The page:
Simona Halep : Born in Constanța, ROMANIA; Simona Halep was WTA number 1 ranked player from October 9, 2017 to January 28, 2018 and from February 26, 2018 to January 27, 2019 , total: 64 weeks.
SIMONA HALEP Career Highlights:
2017 – First No.1 season; 2018 – Second No.1 season
Winner (19): 2019-Wimbledon; 2018 – Shenzhen, Roland Garros, Montréal; 2017 – Madrid; 2016 – Madrid, Bucharest, Montréal; 2015 – Shenzhen, Dubai, Indian Wells; 2014 – Doha, Bucharest; 2013 – Nürnberg, ‘s-Hertogenbosch, Budapest, New Haven, Moscow, Sofia.
Finalist (17): 2019 – Doha, Madrid; 2018 – Australian Open, Rome, Cincinnati; 2017 – Rome, Roland Garros, Cincinnati, Beijing; 2015 – Toronto, Cincinnati; 2014 – Madrid, Roland Garros, WTA Finals; 2012 – Brussels; 2011 – Fès; 2010 – Fès.
Winner (1): 2018 – Shenzhen (w/Begu).
Finalist (1): 2016 – Montréal (w/Niculescu).
History wastes no time listening to those who speak of what is likely to happen. History heeds only those who make it happen – and in the women’s final at Wimbledon 2019, Simona Halep wrote her own name large. The No.7 seed, whose name appeared on no one’s list of likely winners before The Championships began, became the first Romanian to win a Wimbledon singles title.
She stunned Serena Williams, the Centre Court crowd and almost everyone on Planet Tennis to triumph 6-2, 6-2 in just 55 minutes, with a display so resourceful, so near-flawless that there could be no answer.
Two-and-a-half long years after Williams secured her 23rd Grand Slam title at the 2017 Australian Open, this toweringly remarkable woman found she must wait still longer for the elusive 24th crown to equal Margaret Court’s all-time record.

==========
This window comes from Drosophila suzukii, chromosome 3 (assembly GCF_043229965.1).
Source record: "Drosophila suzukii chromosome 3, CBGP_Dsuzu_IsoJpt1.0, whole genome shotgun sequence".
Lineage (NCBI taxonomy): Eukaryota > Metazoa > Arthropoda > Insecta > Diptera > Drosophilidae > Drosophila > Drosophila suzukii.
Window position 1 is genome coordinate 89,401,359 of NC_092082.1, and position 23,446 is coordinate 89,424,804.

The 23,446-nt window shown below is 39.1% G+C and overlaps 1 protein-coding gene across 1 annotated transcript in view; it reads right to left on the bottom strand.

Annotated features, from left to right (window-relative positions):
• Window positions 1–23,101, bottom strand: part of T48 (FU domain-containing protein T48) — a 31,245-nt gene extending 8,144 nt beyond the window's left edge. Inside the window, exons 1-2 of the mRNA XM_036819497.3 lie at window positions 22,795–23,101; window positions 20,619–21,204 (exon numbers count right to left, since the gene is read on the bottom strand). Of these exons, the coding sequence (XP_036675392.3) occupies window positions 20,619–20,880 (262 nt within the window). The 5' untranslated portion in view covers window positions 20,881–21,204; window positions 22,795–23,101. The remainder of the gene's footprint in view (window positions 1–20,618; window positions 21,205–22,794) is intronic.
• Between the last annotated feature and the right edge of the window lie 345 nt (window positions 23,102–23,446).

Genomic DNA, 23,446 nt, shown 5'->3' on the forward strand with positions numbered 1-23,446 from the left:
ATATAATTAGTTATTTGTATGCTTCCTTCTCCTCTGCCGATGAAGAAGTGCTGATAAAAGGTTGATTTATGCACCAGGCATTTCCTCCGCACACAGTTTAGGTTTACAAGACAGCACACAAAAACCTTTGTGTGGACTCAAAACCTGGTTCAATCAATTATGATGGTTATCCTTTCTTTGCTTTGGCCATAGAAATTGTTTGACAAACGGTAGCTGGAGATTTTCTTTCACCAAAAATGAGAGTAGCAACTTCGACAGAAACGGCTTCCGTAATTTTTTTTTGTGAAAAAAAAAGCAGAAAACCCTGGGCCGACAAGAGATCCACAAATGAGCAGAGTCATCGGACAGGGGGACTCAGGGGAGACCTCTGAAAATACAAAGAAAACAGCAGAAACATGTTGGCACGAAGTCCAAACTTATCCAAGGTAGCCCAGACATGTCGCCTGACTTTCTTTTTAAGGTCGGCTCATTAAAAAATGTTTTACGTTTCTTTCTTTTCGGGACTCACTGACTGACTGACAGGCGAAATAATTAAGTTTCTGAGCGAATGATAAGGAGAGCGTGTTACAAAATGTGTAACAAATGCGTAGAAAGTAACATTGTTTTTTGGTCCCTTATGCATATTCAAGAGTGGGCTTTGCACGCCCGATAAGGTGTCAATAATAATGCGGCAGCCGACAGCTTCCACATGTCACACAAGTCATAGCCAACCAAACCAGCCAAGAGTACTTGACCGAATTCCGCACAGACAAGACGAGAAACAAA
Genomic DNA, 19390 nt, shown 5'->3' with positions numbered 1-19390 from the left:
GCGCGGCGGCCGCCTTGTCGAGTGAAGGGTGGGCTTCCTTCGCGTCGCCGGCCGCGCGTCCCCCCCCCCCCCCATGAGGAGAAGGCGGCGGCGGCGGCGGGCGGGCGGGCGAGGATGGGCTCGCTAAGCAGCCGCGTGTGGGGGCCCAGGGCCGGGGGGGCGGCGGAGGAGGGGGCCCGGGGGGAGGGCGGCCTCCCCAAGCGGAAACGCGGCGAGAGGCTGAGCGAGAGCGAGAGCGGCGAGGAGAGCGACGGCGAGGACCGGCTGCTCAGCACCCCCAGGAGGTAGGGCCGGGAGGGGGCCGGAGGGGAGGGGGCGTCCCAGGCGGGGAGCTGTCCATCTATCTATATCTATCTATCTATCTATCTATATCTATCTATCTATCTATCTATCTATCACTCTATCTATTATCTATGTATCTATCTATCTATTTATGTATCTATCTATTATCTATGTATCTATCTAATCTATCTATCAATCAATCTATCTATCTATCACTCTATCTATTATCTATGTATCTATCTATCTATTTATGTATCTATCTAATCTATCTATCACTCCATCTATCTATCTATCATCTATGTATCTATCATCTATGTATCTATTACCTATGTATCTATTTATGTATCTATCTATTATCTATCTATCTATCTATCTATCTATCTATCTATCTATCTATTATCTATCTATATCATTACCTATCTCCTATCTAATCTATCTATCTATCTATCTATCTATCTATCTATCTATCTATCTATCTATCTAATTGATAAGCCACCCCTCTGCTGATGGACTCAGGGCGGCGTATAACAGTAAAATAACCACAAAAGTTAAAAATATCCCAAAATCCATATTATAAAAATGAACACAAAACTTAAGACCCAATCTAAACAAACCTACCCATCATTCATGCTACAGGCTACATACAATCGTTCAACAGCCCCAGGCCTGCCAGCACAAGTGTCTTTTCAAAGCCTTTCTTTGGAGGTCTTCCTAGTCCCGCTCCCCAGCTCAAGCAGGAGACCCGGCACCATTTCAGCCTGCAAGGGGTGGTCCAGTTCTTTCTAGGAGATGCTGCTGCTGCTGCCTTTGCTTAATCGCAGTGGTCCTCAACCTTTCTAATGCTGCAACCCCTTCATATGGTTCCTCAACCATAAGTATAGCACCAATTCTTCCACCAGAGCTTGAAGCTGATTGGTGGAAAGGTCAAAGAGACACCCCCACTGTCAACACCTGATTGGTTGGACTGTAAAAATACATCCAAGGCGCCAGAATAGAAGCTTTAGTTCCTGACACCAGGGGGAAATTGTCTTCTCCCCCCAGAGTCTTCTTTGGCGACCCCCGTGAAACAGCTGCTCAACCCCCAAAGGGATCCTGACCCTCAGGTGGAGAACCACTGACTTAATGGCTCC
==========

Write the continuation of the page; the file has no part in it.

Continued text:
Twelve months ago Angelique Kerber defied her here; few could envisage Halep stonewalling Williams again on the same court – yet she did. In this battle of the former world No.1s, history was written, and history was denied; and the whole was utterly thrilling.
In the build-up to the showdown, every observer had it down pat what Halep would need to do if she was to have a chance of confounding her 1-9 career record against Williams. She needed to keep the points long (coming into this match, Williams had finished 75 per cent of her points in four shots or fewer this Wimbledon), she needed to move Williams around; she needed to deliver her own first serve in order to avoid Williams demolishing her second delivery; she somehow needed to make an impression on the fearsome Williams serve, a weapon so effective it can simply take the racket out of an opponent’s hands… and even if Halep played her best, Williams still had the power to neutralise all those skills.
In the first set, Halep had jaws on the floor as she delivered exactly what was required, big time. It was a dream start as she calmly set about her task by breaking Williams in the opening game, announcing her intent early on with a forehand cross-court pass, and staying steadfast in those longer rallies she needed until Williams stumbled into error. Backing it up with a love hold, Halep snatched eight of the opening 10 points. With Williams already at full volume, Halep was deaf to all error, iron-clad in defence before threading a stunning forehand at full sprint.